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Petition signed to stop Afghan deportations from Finland

AT Monitoring Desk-KABUL: Nearly 18,000 people in Finland signed Amnesty International Finland’s petition, which was handed over to interior minister Kai Mykkänen.

The Finnish branch of human rights group Amnesty International has submitted a petition signed by nearly 18,000 people to the interior ministry, demanding that Finland stop deporting people to Afghanistan, it has been reported.

The petition was handed over to Finland’s Interior Minister Kai Mykkänen on Tuesday in Helsinki, according to the human rights group.

Shortly before that, just outside the ministry about 50-60 of the group’s supporters held a demonstration, demanding that Finland halt deportations to Afghanistan.

Demonstrators, standing in the grey, damp autumn weather, held signs and placards printed with statements in Finnish such as “Afghanistan is not safe” and “Why don’t you believe experts?”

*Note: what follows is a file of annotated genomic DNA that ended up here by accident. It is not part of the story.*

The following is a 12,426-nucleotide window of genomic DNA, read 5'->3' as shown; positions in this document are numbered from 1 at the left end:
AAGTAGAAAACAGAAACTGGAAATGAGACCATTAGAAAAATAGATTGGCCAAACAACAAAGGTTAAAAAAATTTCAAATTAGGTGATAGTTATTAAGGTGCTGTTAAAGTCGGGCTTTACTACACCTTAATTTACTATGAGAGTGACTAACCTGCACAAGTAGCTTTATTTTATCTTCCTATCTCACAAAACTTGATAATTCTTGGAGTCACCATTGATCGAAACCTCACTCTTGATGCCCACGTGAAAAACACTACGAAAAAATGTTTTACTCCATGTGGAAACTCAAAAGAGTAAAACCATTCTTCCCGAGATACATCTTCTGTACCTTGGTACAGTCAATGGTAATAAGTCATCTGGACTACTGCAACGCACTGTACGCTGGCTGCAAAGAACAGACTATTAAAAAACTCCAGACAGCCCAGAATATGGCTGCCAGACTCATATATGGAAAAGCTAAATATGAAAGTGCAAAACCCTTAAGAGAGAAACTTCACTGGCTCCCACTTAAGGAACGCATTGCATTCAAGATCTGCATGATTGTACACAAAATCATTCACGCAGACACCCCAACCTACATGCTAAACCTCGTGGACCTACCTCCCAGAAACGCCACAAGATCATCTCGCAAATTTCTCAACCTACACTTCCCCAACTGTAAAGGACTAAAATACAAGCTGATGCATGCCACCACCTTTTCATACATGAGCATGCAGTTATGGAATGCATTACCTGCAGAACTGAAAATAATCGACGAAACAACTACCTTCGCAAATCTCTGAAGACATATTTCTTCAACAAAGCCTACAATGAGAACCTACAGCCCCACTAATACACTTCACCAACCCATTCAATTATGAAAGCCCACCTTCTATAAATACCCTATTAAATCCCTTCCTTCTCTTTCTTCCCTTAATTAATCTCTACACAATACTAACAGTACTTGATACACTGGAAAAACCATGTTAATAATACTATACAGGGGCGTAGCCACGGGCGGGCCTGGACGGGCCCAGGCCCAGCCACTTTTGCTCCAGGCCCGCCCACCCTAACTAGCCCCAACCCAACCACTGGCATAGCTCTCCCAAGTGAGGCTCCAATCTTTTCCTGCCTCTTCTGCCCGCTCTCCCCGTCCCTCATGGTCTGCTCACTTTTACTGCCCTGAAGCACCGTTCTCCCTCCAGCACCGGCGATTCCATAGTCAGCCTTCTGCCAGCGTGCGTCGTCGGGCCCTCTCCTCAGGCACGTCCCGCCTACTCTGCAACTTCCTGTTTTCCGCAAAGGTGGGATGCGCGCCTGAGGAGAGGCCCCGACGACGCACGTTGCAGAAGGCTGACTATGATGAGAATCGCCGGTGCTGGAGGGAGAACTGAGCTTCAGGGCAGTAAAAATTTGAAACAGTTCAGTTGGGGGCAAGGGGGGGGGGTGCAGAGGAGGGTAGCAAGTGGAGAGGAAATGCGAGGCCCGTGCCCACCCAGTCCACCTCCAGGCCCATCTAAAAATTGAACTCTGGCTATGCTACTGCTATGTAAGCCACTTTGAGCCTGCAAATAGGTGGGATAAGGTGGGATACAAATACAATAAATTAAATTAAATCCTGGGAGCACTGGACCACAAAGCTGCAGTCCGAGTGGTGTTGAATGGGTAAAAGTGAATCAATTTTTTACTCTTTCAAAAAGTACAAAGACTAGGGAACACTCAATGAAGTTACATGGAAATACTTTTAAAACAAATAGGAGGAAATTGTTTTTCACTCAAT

The demonstrators said Finland should not repatriate rejected asylum seekers to Afghanistan until the country is deemed safe and respects human rights.

According to Amnesty Finland individuals who are sent from Europe to Afghanistan face risks from ongoing conflict as well as serious human rights abuses.

Finland’s Afghanistan repatriation policies

Last spring it was reported that Finland anticipated that the number of involuntary returns would double this year.

Finnish police carried out 556 deportations in 2017, while a total of 2,600 people were repatriated that year.

In September the Finnish Immigration Service (Migri) announced that due to the large number of internal refugees in the Afghan capital of Kabul, it would no longer require families with children to attempt to relocate there to escape persecution. Repatriations of healthy, working-age men and childless couples would however continue on a case-by-case basis as usual, the agency said.

Earlier this month, Migri announced it was opening a new detention unit for rejected asylum seekers. At the time, Migri officials said asylum seekers can be detained if there are reasonable grounds to suspect they may go into hiding to stop the police from deporting them.

In addition, asylum seekers may be kept in custody if their identities are unclear.

Late last summer, several politicians from Finland’s opposition parties demanded that an independent investigation into Migri’s decision-making process, after a string of forced returns to war-torn Afghanistan caused a public reprimand from Amnesty International.

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